Who's most likely to discriminate against obese workers? Managers who think they're good looking.
That's one finding of a new study in the International Journal of Obesity .
The study found--perhaps unsurprisingly--that women who are obese are more likely to be discriminated against in the workplace. "Participants viewed a series of resumes that had a small photo of the job applicant attached, and were asked to make ratings of the applicants suitability, starting salary, and employability," Dr. Kerry O'Brien, lead researcher of the study, told the Times Of India.
The study, which did not consider men, found that starting salary, leadership potential and likelihood of getting a job were all negatively influenced by a job candidate's obesity.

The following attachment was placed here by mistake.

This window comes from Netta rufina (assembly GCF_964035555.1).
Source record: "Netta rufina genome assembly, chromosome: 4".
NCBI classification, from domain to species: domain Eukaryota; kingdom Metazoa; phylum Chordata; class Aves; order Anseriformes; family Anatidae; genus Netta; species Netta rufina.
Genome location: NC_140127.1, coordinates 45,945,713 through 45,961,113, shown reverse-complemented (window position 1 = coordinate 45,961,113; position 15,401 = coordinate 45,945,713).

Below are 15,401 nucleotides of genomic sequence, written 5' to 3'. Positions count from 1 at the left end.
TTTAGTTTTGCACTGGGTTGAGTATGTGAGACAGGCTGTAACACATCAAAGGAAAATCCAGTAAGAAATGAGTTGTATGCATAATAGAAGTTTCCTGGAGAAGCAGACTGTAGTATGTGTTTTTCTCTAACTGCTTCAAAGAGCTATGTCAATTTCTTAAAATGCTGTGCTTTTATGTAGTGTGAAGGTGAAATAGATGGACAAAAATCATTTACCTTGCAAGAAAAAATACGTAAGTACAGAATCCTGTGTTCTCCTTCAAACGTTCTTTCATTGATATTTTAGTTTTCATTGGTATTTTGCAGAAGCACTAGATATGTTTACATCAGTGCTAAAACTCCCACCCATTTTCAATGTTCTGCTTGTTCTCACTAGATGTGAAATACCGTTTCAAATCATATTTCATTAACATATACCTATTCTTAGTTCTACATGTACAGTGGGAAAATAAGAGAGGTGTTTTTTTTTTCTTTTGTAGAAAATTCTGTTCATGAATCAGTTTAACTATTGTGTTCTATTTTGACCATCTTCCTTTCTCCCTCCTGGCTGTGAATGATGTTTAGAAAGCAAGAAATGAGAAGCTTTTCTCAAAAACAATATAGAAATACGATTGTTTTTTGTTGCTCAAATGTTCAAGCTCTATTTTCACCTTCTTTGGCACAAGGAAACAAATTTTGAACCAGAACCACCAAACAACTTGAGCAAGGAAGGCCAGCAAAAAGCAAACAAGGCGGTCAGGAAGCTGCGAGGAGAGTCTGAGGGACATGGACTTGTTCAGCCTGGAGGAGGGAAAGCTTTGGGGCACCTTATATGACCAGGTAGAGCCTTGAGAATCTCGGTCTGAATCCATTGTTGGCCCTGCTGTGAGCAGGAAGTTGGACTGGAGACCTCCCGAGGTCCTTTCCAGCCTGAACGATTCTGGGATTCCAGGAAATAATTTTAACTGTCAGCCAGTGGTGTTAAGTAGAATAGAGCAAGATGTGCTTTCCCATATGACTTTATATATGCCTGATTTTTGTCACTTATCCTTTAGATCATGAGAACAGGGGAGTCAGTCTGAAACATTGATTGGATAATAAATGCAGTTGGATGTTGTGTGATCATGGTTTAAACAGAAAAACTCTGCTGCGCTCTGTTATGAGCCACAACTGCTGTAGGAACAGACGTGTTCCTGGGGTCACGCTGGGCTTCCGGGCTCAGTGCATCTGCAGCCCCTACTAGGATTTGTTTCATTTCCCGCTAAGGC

Interestingly, employers who thought highly of their own physical attributes were more likely to discriminate, according to the study.
Is weight discrimination illegal? In most states, no, according to TIME Moneyland. In all 50 states, with the exception of Michigan, employers have the right to deny an overweight person a job if there is a legitimate business reason for doing so.
Reuters recently reported that obese employees more likely to be absent from work:
The obese are absent from work more often than people of healthy weight. The most obese men take 5.9 more sick days a year; the most obese women, 9.4 days more. Obesity-related absenteeism costs employers as m u ch as $6.4 billion a year, health economists led by Eric Finkelstein of Duke University calculated.
Obese employers also cost more to insure. According to Reuters, the health care reform law will allow employers to charge obese employees more for coverage if they refuse to take part in work wellness programs.
While height, weight and haircolor have all been shown to impact salaries, a recent study concluded that of women who include a photo with their job applications, attractive women had a harder time getting an interview than less-than-attractive women.